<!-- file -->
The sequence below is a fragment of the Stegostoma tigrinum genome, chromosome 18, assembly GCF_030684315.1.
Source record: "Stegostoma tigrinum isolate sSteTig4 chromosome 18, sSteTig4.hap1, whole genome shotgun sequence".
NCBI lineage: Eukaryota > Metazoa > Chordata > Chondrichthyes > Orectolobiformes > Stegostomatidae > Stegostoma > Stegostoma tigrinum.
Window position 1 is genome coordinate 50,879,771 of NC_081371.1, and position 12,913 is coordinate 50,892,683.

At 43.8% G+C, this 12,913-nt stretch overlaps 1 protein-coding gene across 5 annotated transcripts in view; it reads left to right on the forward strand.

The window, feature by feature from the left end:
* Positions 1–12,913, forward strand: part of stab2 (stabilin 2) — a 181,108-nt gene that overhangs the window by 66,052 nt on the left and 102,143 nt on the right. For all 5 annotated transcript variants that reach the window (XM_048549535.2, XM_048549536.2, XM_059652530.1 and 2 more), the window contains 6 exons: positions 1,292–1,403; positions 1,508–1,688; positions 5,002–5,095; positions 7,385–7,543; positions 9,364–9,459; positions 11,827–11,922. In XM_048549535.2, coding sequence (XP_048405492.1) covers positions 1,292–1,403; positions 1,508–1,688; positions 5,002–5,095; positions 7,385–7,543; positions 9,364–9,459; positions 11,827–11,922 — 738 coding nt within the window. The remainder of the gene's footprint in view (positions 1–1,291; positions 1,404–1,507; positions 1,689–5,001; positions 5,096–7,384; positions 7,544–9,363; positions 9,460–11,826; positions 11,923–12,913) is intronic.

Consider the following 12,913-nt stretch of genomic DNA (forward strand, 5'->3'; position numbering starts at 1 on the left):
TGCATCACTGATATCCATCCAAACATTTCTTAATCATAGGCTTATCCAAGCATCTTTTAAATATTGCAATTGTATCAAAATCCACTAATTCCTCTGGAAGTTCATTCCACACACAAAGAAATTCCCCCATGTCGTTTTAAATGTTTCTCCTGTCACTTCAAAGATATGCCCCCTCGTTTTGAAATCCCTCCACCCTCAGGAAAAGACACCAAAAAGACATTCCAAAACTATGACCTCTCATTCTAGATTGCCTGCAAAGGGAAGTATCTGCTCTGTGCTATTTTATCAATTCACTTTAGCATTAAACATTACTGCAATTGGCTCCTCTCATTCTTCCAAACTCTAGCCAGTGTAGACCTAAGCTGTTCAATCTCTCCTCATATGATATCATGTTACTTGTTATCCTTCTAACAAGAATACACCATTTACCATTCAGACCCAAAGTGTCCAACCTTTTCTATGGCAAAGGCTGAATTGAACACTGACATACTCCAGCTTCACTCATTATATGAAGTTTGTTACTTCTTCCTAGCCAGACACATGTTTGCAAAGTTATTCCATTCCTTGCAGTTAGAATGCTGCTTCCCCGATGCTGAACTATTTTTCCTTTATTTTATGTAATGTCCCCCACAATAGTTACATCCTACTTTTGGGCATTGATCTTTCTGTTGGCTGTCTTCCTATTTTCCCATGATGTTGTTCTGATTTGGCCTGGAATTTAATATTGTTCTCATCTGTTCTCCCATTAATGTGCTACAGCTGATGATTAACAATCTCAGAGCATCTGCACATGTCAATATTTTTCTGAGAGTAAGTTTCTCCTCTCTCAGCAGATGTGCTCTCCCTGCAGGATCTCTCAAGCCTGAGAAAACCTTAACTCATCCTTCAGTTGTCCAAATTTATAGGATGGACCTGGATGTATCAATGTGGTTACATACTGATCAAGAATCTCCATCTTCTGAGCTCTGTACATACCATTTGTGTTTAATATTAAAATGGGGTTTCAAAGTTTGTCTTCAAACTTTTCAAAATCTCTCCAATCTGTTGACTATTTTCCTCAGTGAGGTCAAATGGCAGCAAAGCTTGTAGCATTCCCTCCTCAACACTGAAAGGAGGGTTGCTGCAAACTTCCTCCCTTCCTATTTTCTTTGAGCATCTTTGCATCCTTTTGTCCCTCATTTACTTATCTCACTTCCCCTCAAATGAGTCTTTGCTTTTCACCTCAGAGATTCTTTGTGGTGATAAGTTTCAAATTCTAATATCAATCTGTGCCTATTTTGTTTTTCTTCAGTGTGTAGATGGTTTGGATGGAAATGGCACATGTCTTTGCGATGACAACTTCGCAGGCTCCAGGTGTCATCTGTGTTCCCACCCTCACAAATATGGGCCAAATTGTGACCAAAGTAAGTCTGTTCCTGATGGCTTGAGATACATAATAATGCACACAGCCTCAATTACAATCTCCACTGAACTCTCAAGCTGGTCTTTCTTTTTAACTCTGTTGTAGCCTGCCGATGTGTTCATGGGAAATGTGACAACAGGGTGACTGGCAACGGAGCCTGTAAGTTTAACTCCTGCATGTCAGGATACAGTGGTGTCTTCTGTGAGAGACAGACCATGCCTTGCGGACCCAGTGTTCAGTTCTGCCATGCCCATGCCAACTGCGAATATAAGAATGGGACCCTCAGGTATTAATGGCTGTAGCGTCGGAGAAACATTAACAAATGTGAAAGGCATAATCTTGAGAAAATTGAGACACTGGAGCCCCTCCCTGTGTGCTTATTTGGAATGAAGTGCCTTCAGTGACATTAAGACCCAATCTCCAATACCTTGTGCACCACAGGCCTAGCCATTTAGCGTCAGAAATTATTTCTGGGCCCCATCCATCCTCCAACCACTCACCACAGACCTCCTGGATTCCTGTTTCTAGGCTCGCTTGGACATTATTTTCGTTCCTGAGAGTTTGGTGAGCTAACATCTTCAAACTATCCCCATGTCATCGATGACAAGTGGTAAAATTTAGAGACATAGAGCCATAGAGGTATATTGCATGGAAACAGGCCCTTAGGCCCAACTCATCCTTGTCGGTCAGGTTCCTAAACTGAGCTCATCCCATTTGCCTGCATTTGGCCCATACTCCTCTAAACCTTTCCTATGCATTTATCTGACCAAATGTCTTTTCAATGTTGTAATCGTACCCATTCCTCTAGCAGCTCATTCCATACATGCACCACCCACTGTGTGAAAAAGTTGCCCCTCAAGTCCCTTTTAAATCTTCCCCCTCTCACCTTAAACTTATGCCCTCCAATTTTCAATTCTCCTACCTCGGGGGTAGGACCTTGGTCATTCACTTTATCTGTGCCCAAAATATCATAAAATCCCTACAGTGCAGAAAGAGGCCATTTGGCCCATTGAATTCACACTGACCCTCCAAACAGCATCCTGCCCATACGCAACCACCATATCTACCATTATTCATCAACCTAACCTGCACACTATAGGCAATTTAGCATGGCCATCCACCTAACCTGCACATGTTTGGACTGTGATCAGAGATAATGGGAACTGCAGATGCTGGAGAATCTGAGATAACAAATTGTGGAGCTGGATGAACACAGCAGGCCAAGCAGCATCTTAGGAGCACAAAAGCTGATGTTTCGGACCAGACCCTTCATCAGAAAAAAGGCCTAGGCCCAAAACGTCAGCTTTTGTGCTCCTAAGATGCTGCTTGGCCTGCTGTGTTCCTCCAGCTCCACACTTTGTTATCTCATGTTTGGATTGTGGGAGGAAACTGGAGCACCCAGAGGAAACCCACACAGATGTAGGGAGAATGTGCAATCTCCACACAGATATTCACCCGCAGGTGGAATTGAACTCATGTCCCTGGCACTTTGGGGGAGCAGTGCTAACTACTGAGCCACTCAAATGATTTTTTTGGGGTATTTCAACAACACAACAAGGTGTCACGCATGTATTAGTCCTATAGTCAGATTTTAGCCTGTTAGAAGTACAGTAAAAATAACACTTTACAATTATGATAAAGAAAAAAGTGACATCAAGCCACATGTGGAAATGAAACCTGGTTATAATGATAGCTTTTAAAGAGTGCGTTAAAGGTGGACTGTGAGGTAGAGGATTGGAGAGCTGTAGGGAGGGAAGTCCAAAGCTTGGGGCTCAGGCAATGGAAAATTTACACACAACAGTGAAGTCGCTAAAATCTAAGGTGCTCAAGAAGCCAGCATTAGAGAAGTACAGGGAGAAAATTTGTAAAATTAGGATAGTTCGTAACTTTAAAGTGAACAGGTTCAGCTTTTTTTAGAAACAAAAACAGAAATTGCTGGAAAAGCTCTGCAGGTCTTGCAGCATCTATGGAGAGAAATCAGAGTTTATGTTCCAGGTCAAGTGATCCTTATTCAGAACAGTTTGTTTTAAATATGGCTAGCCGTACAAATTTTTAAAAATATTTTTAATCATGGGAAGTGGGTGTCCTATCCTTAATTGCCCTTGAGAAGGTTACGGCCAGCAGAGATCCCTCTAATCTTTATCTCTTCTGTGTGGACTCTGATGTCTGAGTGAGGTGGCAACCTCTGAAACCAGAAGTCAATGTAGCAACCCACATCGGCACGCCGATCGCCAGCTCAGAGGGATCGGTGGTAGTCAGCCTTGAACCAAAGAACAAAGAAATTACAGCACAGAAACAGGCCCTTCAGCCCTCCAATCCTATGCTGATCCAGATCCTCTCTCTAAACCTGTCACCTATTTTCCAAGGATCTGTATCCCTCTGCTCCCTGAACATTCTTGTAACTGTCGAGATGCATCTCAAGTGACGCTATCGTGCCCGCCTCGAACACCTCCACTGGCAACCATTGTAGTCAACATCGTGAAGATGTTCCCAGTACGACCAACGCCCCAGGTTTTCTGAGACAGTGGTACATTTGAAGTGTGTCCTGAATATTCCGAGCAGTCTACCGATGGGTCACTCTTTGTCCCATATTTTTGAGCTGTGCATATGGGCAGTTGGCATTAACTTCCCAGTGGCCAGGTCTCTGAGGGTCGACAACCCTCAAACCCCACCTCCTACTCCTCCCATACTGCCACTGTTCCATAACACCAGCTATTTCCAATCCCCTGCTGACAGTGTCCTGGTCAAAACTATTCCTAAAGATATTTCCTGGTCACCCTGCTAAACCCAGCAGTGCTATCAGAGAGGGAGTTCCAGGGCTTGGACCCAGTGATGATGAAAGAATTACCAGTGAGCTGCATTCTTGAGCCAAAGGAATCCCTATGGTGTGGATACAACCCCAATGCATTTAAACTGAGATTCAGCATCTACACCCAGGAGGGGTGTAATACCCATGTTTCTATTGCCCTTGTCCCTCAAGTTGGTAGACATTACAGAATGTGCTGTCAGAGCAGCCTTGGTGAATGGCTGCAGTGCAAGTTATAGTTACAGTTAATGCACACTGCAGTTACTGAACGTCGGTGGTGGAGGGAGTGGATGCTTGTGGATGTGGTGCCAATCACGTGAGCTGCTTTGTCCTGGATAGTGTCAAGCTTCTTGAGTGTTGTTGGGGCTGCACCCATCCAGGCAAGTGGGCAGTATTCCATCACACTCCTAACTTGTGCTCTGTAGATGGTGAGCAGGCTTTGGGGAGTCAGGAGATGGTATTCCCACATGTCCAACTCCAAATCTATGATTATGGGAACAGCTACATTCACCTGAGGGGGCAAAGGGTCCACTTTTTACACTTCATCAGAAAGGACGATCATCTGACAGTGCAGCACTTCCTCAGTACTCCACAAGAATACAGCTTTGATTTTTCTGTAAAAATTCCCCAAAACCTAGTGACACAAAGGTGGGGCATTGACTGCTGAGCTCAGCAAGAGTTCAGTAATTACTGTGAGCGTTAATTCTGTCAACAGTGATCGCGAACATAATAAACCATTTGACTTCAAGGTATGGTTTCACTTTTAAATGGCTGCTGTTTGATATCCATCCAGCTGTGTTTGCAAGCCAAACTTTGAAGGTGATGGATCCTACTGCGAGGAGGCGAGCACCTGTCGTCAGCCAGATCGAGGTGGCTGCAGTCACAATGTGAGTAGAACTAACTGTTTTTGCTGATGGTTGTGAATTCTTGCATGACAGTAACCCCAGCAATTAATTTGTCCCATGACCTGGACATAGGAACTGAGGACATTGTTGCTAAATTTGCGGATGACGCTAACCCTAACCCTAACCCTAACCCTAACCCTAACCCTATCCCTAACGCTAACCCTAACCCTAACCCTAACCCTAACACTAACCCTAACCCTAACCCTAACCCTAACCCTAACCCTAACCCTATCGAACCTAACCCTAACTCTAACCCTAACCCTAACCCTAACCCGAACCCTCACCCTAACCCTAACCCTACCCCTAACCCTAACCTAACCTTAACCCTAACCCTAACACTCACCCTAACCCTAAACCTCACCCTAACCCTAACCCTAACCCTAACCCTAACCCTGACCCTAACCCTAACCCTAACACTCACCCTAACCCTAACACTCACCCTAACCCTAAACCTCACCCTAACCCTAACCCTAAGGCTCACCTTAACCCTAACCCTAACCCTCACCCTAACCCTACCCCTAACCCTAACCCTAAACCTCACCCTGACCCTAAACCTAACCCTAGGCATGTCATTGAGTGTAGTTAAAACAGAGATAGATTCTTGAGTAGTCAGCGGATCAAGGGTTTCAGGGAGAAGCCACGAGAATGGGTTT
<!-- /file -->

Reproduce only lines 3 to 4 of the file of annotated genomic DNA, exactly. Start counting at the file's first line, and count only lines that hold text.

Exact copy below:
NCBI lineage: Eukaryota > Metazoa > Chordata > Chondrichthyes > Orectolobiformes > Stegostomatidae > Stegostoma > Stegostoma tigrinum.
Window position 1 is genome coordinate 50,879,771 of NC_081371.1, and position 12,913 is coordinate 50,892,683.